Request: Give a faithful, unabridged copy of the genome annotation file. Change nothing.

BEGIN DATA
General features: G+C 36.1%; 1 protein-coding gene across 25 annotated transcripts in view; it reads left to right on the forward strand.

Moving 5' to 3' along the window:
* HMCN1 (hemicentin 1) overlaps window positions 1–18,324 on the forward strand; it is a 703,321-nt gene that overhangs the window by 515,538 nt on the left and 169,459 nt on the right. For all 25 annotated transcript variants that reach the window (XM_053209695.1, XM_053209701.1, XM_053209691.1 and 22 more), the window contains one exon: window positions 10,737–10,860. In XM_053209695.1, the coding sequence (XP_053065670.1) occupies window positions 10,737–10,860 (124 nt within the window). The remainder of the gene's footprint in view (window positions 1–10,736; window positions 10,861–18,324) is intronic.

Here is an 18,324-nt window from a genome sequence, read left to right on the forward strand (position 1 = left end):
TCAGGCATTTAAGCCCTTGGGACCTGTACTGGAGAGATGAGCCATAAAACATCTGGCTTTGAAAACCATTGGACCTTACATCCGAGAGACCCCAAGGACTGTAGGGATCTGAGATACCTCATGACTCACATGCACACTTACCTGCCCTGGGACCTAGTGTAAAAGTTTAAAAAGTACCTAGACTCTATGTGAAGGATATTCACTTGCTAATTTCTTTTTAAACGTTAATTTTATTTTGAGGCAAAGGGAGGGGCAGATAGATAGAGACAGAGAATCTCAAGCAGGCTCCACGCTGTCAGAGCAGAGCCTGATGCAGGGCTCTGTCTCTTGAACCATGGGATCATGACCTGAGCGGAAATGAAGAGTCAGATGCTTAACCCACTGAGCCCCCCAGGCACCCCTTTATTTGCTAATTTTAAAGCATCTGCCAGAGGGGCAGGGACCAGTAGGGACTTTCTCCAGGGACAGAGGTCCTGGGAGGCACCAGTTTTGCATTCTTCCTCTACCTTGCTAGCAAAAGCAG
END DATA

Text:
General features: G+C 36.1%; 1 protein-coding gene across 25 annotated transcripts in view; it reads left to right on the forward strand.

Moving 5' to 3' along the window:
* HMCN1 (hemicentin 1) overlaps window positions 1–18,324 on the forward strand; it is a 703,321-nt gene that overhangs the window by 515,538 nt on the left and 169,459 nt on the right. For all 25 annotated transcript variants that reach the window (XM_053209695.1, XM_053209701.1, XM_053209691.1 and 22 more), the window contains one exon: window positions 10,737–10,860. In XM_053209695.1, the coding sequence (XP_053065670.1) occupies window positions 10,737–10,860 (124 nt within the window). The remainder of the gene's footprint in view (window positions 1–10,736; window positions 10,861–18,324) is intronic.

Here is an 18,324-nt window from a genome sequence, read left to right on the forward strand (position 1 = left end):
TCAGGCATTTAAGCCCTTGGGACCTGTACTGGAGAGATGAGCCATAAAACATCTGGCTTTGAAAACCATTGGACCTTACATCCGAGAGACCCCAAGGACTGTAGGGATCTGAGATACCTCATGACTCACATGCACACTTACCTGCCCTGGGACCTAGTGTAAAAGTTTAAAAAGTACCTAGACTCTATGTGAAGGATATTCACTTGCTAATTTCTTTTTAAACGTTAATTTTATTTTGAGGCAAAGGGAGGGGCAGATAGATAGAGACAGAGAATCTCAAGCAGGCTCCACGCTGTCAGAGCAGAGCCTGATGCAGGGCTCTGTCTCTTGAACCATGGGATCATGACCTGAGCGGAAATGAAGAGTCAGATGCTTAACCCACTGAGCCCCCCAGGCACCCCTTTATTTGCTAATTTTAAAGCATCTGCCAGAGGGGCAGGGACCAGTAGGGACTTTCTCCAGGGACAGAGGTCCTGGGAGGCACCAGTTTTGCATTCTTCCTCTACCTTGCTAGCAAAAGCAG